• What about the human right not to be murdered by criminals? If countries think that the death penalty is a necessary deterrent to protect their citizens I have no problem with this in principle. Disappointing that it seems to be at the top of Jeremy’s agenda.

  • Paul W, this does in essence come down to the adage that ‘two wrongs don’t make a right’. The human right not to be killed (by anyone – I don’t get your tautologuical use of the word ‘criminal’ here) does not justify a state, government, collective group, mob, society or business making a judgment to execute someone retrospectively.

    Surely a key element of liberalism is the awareness that you are sometimes wrong, and that is incompatible with execution, which is irreversible.

    As for justifications of deterence, based on a retrospective reason (namely the guilt of an individual), this is a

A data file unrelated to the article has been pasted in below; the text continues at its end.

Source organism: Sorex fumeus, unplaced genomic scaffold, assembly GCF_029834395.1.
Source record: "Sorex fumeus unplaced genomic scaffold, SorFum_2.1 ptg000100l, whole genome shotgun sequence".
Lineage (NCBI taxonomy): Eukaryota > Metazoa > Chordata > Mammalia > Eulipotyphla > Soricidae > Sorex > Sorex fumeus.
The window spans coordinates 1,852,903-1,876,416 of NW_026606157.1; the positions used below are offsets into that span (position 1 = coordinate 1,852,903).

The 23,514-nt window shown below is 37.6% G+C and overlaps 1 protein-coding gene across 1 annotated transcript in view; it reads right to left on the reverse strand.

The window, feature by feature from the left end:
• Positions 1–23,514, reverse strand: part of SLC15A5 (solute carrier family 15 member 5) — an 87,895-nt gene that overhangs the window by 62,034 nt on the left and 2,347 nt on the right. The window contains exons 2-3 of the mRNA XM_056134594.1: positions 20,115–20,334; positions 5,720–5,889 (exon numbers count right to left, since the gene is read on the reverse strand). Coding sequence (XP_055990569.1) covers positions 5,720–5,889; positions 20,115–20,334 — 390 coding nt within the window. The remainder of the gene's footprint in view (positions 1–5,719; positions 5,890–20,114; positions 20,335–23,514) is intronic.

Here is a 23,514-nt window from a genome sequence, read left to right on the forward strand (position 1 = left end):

dangerous argument, jumping to a consequentialist justification from a question of justice/factual guilt.

  • Andrew Wimble 19th Nov '10 - 11:50am

    I think we have a way to go yet before it can be said that we are comfortable with the internet as a “facilitator of discussion, debate and disagreement”. It is hard to have a true debate when you can face libel actions for what most reasonable people would say is fair criticism, or be subect to criminal sactions if you go too far in critisizing religious practices that you object to, or for that matter when you can end up with a criminal conviction for a bad taste joke on Twitter.

  • David Cameron let slip yesterday that he thought overseas aid should be re-directed to conflict prevention instead.

    What’s happening to the aid budget, then?

  • Jeremy is presumably aware of the uncomfortable fact that most Tories (the people in charge of this so-called “coalition” government) are very strongly in favour of the death penalty.

    Does he remember the unseemly stampede of politicians of all parties falling over each other to grovel to Saudi Arabia when the BBC screened “Death of a Princess”? Would Jeremy have had more mettle? I’m sure Clegg wouldn’t.